Gov't to track children exposed to Zika in the womb into their teens
Jamaica's health ministry has revealed it plans to track children exposed to the Zika virus in the womb until they are teenagers.
The revelation follows the release of findings in a new report prepared by medical experts in the US and Brazil, which has emphasised that children born without microcephaly can develop the condition later in life.
The report says more than a dozen Brazilian babies who showed signs of congenital Zika syndrome before birth, but were born without symptoms of micrtrocephaly went on to develop brain abnormalities.
The report says of the 13 infants studied, 11 went on to develop microcephaly.
It says the findings show the importance of early neuroimaging for infants exposed to Zika virus prenatally and the need for comprehensive medical and developmental follow-up.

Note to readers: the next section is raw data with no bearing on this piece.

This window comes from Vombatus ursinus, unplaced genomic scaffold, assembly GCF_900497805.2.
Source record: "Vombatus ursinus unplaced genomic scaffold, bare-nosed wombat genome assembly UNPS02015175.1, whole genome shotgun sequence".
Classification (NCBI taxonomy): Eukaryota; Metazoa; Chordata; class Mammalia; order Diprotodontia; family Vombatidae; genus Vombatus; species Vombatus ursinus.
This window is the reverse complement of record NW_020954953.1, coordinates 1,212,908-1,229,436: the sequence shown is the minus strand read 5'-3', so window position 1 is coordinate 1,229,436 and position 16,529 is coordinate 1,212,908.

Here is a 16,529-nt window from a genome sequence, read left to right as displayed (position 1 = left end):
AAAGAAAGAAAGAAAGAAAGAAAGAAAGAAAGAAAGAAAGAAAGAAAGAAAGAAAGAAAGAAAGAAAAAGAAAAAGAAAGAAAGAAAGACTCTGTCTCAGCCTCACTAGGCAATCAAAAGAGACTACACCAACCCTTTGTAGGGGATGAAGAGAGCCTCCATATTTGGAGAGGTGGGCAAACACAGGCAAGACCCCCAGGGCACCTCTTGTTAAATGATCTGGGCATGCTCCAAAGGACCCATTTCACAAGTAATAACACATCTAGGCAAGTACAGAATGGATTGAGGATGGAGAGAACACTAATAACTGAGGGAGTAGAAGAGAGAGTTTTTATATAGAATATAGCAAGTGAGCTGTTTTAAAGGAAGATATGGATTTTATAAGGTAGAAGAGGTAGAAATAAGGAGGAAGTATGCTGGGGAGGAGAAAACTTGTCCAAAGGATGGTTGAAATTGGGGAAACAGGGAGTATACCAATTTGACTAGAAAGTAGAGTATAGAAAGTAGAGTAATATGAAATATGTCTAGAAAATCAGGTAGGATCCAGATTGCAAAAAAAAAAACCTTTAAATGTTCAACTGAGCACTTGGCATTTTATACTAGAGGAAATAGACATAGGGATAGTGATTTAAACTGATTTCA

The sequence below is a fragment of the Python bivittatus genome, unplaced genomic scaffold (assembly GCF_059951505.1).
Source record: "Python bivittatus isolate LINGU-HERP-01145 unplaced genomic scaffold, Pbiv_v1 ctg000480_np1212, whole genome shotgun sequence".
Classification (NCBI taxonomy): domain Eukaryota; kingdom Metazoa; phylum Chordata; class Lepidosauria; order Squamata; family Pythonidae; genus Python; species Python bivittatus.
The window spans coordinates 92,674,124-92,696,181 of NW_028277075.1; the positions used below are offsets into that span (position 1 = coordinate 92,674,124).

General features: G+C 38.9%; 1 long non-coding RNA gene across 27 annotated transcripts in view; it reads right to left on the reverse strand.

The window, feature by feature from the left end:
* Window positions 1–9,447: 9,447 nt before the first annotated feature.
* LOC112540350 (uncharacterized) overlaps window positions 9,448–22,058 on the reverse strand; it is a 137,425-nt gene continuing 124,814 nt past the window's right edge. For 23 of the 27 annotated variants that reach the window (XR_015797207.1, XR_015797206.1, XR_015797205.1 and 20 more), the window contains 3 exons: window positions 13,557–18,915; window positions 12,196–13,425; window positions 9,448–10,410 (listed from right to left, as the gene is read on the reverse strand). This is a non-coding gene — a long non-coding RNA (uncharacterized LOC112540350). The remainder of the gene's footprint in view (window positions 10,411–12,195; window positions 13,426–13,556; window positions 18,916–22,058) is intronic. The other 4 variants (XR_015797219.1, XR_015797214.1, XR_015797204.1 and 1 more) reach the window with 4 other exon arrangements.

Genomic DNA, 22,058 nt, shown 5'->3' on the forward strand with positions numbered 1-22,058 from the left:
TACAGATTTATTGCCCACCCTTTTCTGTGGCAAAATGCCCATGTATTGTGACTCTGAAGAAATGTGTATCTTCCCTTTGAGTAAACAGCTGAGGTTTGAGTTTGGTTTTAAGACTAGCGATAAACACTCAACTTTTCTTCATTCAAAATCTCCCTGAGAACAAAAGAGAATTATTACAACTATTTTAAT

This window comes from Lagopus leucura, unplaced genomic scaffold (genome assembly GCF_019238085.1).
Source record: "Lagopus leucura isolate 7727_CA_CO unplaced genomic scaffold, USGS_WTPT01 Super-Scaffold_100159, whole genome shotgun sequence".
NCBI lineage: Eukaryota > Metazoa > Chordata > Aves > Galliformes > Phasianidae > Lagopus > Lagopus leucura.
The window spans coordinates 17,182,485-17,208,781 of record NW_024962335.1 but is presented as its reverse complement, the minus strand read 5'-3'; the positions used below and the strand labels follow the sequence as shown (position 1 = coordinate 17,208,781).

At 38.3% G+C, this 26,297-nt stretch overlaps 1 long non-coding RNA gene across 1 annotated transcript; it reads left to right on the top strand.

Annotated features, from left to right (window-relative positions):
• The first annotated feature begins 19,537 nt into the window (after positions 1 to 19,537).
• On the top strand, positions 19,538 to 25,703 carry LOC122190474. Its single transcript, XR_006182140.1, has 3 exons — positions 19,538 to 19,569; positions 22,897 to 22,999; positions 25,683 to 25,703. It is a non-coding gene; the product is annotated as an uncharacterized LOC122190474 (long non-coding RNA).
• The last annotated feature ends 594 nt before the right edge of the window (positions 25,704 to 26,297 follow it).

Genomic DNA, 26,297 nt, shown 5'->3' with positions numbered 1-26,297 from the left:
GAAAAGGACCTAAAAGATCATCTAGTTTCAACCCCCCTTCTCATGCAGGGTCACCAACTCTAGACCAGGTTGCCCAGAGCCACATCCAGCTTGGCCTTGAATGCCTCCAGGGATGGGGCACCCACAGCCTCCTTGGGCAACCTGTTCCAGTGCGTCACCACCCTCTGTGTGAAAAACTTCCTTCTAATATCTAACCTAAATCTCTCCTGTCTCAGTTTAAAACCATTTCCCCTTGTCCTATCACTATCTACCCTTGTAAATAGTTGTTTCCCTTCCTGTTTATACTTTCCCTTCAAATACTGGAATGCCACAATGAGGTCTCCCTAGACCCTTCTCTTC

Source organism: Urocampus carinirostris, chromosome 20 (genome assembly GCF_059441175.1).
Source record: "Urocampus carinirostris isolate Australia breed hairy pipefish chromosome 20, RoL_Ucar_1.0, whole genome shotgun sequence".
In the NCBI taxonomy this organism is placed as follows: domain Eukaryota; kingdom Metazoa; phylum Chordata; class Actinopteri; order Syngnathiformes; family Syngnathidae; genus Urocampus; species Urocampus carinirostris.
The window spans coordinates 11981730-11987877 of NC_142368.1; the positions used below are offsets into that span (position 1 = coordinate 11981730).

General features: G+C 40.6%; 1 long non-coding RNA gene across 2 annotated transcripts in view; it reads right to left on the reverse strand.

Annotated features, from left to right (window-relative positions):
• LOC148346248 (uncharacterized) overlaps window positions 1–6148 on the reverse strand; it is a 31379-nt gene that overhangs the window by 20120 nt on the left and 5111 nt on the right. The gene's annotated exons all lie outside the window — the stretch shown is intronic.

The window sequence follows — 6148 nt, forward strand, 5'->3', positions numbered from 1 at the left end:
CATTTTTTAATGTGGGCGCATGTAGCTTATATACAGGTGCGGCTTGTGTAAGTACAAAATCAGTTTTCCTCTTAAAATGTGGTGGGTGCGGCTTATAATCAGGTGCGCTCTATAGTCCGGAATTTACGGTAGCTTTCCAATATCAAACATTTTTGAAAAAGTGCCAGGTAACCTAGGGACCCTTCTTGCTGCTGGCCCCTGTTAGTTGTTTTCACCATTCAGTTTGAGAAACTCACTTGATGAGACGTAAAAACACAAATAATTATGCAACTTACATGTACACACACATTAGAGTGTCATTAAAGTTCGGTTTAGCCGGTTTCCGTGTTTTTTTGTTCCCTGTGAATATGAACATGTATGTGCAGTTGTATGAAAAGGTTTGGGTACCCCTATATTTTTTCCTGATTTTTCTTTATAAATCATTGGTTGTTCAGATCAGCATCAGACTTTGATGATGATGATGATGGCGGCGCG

When asked whether the findings will change Jamaica's approach to dealing with Zika virus, Chief Medical Officer Dr. Winston De La Haye said the health ministry was previously aware that it is possible for children born without microcephaly to develop the condition later in life.
He says the ministry has plans to track babies exposed to the Zika virus into their teenage years so action can be taken if abnormalities arise.
There has been no report of newborns with microcephaly linked to the Zika virus in Jamaica.
The health ministry says it is closely monitoring pregnant women who have been infected with the Zika virus.